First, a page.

A study by Cambridge University Hospitals NHS Foundation Trust has found wearing FFP3 face masks can considerably reduce the risk of health care workers becoming infected with COVID-19.
For most of last year, the trust's Addenbrooke's Hospital followed national infection control guidance in place at the time, which stated health care workers should wear fluid resistant surgical masks, except when carrying out aerosol generating procedures (AGPs).
Through a programme of regular testing, they found that staff caring for patients with COVID-19 on "red" wards faced a risk of being infected that was up to 47 times higher than those on "green" non-COVID wards.
In December, the trust made a local decision to routinely use FFP3 masks on red wards, regardless of whether AGPs were being carried out.
They found the number of cases attributed to ward-based exposure fell significantly, with FFP3 respirators providing 31-100% protection (and most likely 100%) against infection from patients with COVID-19.
The research concludes that the use of fluid-resistant surgical masks is "insufficient" to protect health care workers.
The RCN has been campaigning for national guidance to be changed so that FFP3 masks are worn by nursing staff caring for patients with known or suspected COVID-19 as a precautionary measure in all care settings.
We have written to the Prime Minister and recently met with health officials to stress the need for higher standards of protection to combat the threat of airborne spread of the disease.
Rose Gallagher, RCN Professional Lead for Infection Prevention and Control, said: "This important study adds even further weight to our continuing call for nursing staff to be better protected from COVID-19 and given routine access to the highest levels of respiratory protective equipment whenever they need it.
"We are still seeing cases of COVID-19, even from some who have been vaccinated. It is vital staff are fully protected and there are no attempts to restrict or ease off on measures to further reduce the risk of infection."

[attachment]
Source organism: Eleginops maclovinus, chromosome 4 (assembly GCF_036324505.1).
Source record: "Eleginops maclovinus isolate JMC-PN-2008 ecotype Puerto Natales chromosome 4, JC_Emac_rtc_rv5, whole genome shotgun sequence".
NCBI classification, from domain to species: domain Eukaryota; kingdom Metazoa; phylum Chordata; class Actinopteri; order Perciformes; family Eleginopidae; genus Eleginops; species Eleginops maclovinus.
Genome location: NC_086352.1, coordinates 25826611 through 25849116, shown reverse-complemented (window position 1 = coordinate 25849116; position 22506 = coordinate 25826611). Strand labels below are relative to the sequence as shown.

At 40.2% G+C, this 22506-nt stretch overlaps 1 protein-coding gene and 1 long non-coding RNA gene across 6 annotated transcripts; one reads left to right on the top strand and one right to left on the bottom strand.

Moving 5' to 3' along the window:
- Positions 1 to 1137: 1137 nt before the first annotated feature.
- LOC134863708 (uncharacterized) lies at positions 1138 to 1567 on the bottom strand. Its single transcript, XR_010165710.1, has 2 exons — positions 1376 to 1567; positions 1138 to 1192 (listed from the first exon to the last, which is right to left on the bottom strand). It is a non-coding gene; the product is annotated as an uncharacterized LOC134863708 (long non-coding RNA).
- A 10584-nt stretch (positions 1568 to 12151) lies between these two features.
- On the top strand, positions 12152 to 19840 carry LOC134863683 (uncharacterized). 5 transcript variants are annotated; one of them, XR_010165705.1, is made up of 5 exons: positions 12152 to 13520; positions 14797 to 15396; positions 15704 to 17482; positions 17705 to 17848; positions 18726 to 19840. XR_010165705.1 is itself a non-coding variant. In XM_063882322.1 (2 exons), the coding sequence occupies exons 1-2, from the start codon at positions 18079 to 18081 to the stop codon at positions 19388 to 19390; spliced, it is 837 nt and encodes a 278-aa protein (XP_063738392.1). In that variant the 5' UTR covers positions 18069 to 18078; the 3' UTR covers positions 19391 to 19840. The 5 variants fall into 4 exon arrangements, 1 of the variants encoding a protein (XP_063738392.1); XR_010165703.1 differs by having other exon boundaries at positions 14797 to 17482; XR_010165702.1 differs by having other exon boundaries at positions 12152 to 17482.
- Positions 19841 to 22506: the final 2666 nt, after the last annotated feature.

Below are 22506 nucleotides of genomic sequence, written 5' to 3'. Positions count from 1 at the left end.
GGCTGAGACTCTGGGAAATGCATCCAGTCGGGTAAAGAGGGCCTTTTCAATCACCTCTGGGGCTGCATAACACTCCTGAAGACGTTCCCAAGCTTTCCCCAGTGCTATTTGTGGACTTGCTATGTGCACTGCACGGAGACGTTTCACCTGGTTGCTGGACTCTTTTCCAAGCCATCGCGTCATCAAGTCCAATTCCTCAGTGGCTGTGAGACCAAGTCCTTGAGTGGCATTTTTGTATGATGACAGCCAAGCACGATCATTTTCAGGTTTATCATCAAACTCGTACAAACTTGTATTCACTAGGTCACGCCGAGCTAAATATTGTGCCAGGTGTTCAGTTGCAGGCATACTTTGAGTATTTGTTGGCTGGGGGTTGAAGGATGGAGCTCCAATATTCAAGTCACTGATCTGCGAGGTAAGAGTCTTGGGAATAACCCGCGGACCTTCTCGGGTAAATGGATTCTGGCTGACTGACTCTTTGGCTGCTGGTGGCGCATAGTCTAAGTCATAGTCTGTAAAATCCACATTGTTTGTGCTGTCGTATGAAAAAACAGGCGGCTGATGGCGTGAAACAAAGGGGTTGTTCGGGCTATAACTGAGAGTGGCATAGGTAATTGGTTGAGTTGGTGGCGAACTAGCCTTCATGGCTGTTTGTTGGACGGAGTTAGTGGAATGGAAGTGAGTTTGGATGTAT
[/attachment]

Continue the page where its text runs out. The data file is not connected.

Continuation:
Though a relatively small study, the RCN believes its findings are significant as it provides evidence of infection acquired in the workplace, specifically on wards caring for patients with COVID-19.
“This challenges previous perceptions that staff who get infected with COVID-19 do so because of exposure outside of work,” Rose added. “The rapid reduction in infections on the red ward at a time of rapid increases in community infection demonstrates this clearly.”
Current UK guidance updated in June 2021 emphasises the need for local risk assessment and use of the hierarchy of controls to determine what type of PPE, in particular respiratory masks, is required.
The RCN continues to call for simplified infection prevention and control guidance, in line with that used in the US and Europe, which states that any health worker caring for patients with known or suspected COVID-19 has access to FFP3 masks in all settings.
“This research means an urgent review of UK guidance is needed to ensure consistency in the supply and use of higher-level protective equipment for nursing staff,” concluded Rose.